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Popular calligraphy artist from Kerala aims to ‘build bridges between communities with his art’

Abdul Kareem with his calligraphy art. | Picture by Lulu Ahsana


A graphic designer by profession, Abdul Kareem, who is popularly known as Kareemgrahy, left his job at an American company in Qatar last month to pursue his passion for calligraphy. 

Najiya O | TwoCircles.net 

KERALA — When tea-seller Abdurahman from Kerala bought a calligraphic painting from a Sufi saint to his home one day in the early 1980s, he hadn’t imagined that his six-year-old son Abdul Kareem will make calligraphy his profession. The painting had Arabic verses written in the shape of a person offering the Islamic prayer. 

“That image was inscribed in my heart,” said Abdul Kareem, 44, a popular calligrapher from Kerala, popularly known as Kareemgraphy. Originally hailing from the Kakkove village in Malappuram district in Kerala, Kareem presently lives in Qatar with his wife and three children.

A graphic designer by profession, Kareem left his job at an American company in Qatar last month to pursue his passion for calligraphy.

Love for calligraphy art was imbibed in Kareem from his childhood. Recalling an incident during his Madrasa days, Kareem said when his teacher wrote some Arabic words on the board, he was moved and could see “the beauty in how the words were written and shaped.” 

In 1996, Kareem had to drop out of his course at the School of Arts in Kerala due to financial constraints. He was 18. This, however, didn’t deter him from pursuing his passion. He started work as a painter of hoardings and a few years later, he moved to Saudi Arabia to earn a living, where eventually he became a graphic designer. 

“The beautiful symmetrical patterns on the Roudha Shareef (where the Prophet (PBUH) is buried), and the calligraphy on the pillars and walls there influenced me a lot,” said Kareem about the city of Madina, one of the holiest cities of Islam. 

Kareem said he wanted to devote all his focus to calligraphy and left his job to pursue it. 

“Calligraphy has been my passion for more than 20 years, but I took to serious learning and experimentation only five years ago and left my job to pursue this dream,” he said. 

Kareem credits his teachers for instilling a passion for knowledge in him and his success. “All those who give ilm (knowledge) in my journey are my ustaads (teachers),” he said. 

Calligraphy art has different forms and styles. Kareem follows the contemporary style.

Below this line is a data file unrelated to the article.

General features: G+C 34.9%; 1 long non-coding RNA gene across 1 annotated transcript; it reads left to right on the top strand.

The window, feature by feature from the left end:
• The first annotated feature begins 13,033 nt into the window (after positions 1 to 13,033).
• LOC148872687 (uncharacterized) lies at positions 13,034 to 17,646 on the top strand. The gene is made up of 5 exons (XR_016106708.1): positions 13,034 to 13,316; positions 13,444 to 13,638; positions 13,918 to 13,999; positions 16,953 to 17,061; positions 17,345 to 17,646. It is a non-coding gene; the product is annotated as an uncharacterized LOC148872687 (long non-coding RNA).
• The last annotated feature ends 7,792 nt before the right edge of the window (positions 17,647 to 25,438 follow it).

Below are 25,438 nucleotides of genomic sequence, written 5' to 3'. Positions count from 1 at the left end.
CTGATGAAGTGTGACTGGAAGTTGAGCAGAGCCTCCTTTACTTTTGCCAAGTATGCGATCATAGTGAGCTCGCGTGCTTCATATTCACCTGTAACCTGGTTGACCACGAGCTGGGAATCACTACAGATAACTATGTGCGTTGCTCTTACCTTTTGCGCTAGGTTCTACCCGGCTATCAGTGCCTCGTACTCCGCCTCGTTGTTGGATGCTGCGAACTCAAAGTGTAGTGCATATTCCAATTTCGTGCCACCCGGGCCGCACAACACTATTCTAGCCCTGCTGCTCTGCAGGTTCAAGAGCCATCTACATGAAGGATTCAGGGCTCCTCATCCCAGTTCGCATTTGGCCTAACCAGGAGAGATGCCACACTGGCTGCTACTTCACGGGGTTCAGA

“Art and rule are combined in traditional calligraphy. But in contemporary art, it is freedom. I do calligraphy on things and ideas that people in my locality can relate to. As an artist, I am trying to blend different styles, without conforming to any specific script or style,” he said. 

Abdul Kareem’s portrayal of a student during the Hijab row in Karnataka | Picture: Abdul Kareem Facebook

As his fame grew in the last five years, Kareem started conducting calligraphy workshops in India, UAE, Qatar, and Turkey. On August 10 this year, he attended the All India Calligraphy Akshar Mahotsav organised by the Calligraphy Foundation of India in New Delhi. He has also won a few awards for his work, including the Youth Icon Award-Doha (2017) and the Youth Signature Award (2021). 

Last year, Kareem founded a centre for calligraphy in Kozhikode called the KagrArt. Its logo was launched online by famous French-Tunisian calligraffiti artist ElSeed. “I want to popularise this art. It is more important than being famous. There should be a physical space for artists to meet and interact,” he said.  

KagrArt was founded by Abdul Kareem last year as a centre for calligraphy art. | Picture by Lulu Ahsana

In addition to his calligraphy works, KagrArt displays art pieces like lanterns, carpets, calligraphy and images from different countries.  

In one of the programmes held at KagrArt last month, Kareem talked about his visit to Uzbekistan and his love for travelling. 

“Instead of calling it a trip to Turkey or Uzbekistan, we can call it going to different people, and seeing things that they built and wrote in the past,” he said. 

Kareem’s dream is to build a bridge through his art between different religions, peoples and countries, between traditional and contemporary calligraphies, between Arabic and Malayalam calligraphies, and between old and new generations.  

“I want to work on a serious theme in future which would fill the minds of people with hope, and which would give the message that no one should run away from anywhere and that people can be where they are,” he added. 

Kareem’s wife Fasija said that “calligraphy is more than just a passion for him.” She credits his “hard work and dedication for the success he has achieved.”

 

Najiya O is an independent journalist from Kerala. She tweets at @najiyao 

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